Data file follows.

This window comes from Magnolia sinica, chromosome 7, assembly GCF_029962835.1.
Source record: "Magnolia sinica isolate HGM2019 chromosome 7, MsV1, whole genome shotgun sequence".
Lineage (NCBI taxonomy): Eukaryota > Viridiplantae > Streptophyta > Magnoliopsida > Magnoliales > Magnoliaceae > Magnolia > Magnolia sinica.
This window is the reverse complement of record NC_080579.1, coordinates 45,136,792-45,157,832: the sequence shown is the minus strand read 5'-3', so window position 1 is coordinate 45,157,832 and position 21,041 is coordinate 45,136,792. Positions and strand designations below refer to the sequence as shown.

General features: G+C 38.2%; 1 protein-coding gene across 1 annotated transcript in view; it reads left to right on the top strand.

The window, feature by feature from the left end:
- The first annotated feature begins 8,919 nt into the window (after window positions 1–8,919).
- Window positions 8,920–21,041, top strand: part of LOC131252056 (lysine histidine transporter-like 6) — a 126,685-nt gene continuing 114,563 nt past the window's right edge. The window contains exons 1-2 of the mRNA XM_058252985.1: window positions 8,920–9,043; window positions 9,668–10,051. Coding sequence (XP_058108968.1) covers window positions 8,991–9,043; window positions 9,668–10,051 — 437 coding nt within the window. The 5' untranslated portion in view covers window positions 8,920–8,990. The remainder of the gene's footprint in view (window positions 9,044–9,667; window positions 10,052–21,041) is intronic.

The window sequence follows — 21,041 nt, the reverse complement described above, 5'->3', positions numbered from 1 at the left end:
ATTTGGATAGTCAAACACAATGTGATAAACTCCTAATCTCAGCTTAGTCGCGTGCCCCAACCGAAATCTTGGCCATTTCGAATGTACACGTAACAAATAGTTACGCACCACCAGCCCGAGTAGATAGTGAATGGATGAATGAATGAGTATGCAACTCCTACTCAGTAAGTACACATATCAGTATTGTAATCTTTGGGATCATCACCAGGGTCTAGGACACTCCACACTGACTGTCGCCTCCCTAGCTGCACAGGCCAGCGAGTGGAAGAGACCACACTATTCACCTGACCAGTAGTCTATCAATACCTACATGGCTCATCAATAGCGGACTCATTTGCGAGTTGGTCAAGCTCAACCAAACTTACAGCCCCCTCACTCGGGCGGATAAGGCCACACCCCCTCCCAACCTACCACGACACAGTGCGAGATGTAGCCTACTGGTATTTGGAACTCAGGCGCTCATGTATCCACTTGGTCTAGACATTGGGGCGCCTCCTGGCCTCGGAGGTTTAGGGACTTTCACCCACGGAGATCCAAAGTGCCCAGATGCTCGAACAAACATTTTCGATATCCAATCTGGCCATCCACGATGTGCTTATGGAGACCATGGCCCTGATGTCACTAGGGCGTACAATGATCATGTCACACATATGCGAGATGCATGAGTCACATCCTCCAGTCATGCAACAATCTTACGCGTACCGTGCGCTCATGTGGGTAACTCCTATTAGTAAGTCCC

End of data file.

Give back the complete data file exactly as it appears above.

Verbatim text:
This window comes from Magnolia sinica, chromosome 7, assembly GCF_029962835.1.
Source record: "Magnolia sinica isolate HGM2019 chromosome 7, MsV1, whole genome shotgun sequence".
Lineage (NCBI taxonomy): Eukaryota > Viridiplantae > Streptophyta > Magnoliopsida > Magnoliales > Magnoliaceae > Magnolia > Magnolia sinica.
This window is the reverse complement of record NC_080579.1, coordinates 45,136,792-45,157,832: the sequence shown is the minus strand read 5'-3', so window position 1 is coordinate 45,157,832 and position 21,041 is coordinate 45,136,792. Positions and strand designations below refer to the sequence as shown.

General features: G+C 38.2%; 1 protein-coding gene across 1 annotated transcript in view; it reads left to right on the top strand.

The window, feature by feature from the left end:
- The first annotated feature begins 8,919 nt into the window (after window positions 1–8,919).
- Window positions 8,920–21,041, top strand: part of LOC131252056 (lysine histidine transporter-like 6) — a 126,685-nt gene continuing 114,563 nt past the window's right edge. The window contains exons 1-2 of the mRNA XM_058252985.1: window positions 8,920–9,043; window positions 9,668–10,051. Coding sequence (XP_058108968.1) covers window positions 8,991–9,043; window positions 9,668–10,051 — 437 coding nt within the window. The 5' untranslated portion in view covers window positions 8,920–8,990. The remainder of the gene's footprint in view (window positions 9,044–9,667; window positions 10,052–21,041) is intronic.

The window sequence follows — 21,041 nt, the reverse complement described above, 5'->3', positions numbered from 1 at the left end:
ATTTGGATAGTCAAACACAATGTGATAAACTCCTAATCTCAGCTTAGTCGCGTGCCCCAACCGAAATCTTGGCCATTTCGAATGTACACGTAACAAATAGTTACGCACCACCAGCCCGAGTAGATAGTGAATGGATGAATGAATGAGTATGCAACTCCTACTCAGTAAGTACACATATCAGTATTGTAATCTTTGGGATCATCACCAGGGTCTAGGACACTCCACACTGACTGTCGCCTCCCTAGCTGCACAGGCCAGCGAGTGGAAGAGACCACACTATTCACCTGACCAGTAGTCTATCAATACCTACATGGCTCATCAATAGCGGACTCATTTGCGAGTTGGTCAAGCTCAACCAAACTTACAGCCCCCTCACTCGGGCGGATAAGGCCACACCCCCTCCCAACCTACCACGACACAGTGCGAGATGTAGCCTACTGGTATTTGGAACTCAGGCGCTCATGTATCCACTTGGTCTAGACATTGGGGCGCCTCCTGGCCTCGGAGGTTTAGGGACTTTCACCCACGGAGATCCAAAGTGCCCAGATGCTCGAACAAACATTTTCGATATCCAATCTGGCCATCCACGATGTGCTTATGGAGACCATGGCCCTGATGTCACTAGGGCGTACAATGATCATGTCACACATATGCGAGATGCATGAGTCACATCCTCCAGTCATGCAACAATCTTACGCGTACCGTGCGCTCATGTGGGTAACTCCTATTAGTAAGTCCC